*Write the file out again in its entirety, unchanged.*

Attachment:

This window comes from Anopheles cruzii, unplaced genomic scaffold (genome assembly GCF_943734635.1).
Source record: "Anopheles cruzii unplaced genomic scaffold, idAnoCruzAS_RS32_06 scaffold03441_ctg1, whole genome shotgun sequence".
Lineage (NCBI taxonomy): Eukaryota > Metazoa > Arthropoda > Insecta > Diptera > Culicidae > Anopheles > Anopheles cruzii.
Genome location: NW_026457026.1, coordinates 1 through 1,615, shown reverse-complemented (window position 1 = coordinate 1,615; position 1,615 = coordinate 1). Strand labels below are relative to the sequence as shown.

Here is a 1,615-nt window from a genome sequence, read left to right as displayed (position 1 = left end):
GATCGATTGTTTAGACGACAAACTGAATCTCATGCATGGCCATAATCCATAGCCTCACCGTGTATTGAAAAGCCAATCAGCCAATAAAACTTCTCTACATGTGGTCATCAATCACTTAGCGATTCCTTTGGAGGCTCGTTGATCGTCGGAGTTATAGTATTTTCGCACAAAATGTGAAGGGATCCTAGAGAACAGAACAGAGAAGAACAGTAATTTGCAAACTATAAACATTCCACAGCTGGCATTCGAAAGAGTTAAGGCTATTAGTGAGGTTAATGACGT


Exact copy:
This window comes from Anopheles cruzii, unplaced genomic scaffold (genome assembly GCF_943734635.1).
Source record: "Anopheles cruzii unplaced genomic scaffold, idAnoCruzAS_RS32_06 scaffold03441_ctg1, whole genome shotgun sequence".
Lineage (NCBI taxonomy): Eukaryota > Metazoa > Arthropoda > Insecta > Diptera > Culicidae > Anopheles > Anopheles cruzii.
Genome location: NW_026457026.1, coordinates 1 through 1,615, shown reverse-complemented (window position 1 = coordinate 1,615; position 1,615 = coordinate 1). Strand labels below are relative to the sequence as shown.

Here is a 1,615-nt window from a genome sequence, read left to right as displayed (position 1 = left end):
GATCGATTGTTTAGACGACAAACTGAATCTCATGCATGGCCATAATCCATAGCCTCACCGTGTATTGAAAAGCCAATCAGCCAATAAAACTTCTCTACATGTGGTCATCAATCACTTAGCGATTCCTTTGGAGGCTCGTTGATCGTCGGAGTTATAGTATTTTCGCACAAAATGTGAAGGGATCCTAGAGAACAGAACAGAGAAGAACAGTAATTTGCAAACTATAAACATTCCACAGCTGGCATTCGAAAGAGTTAAGGCTATTAGTGAGGTTAATGACGT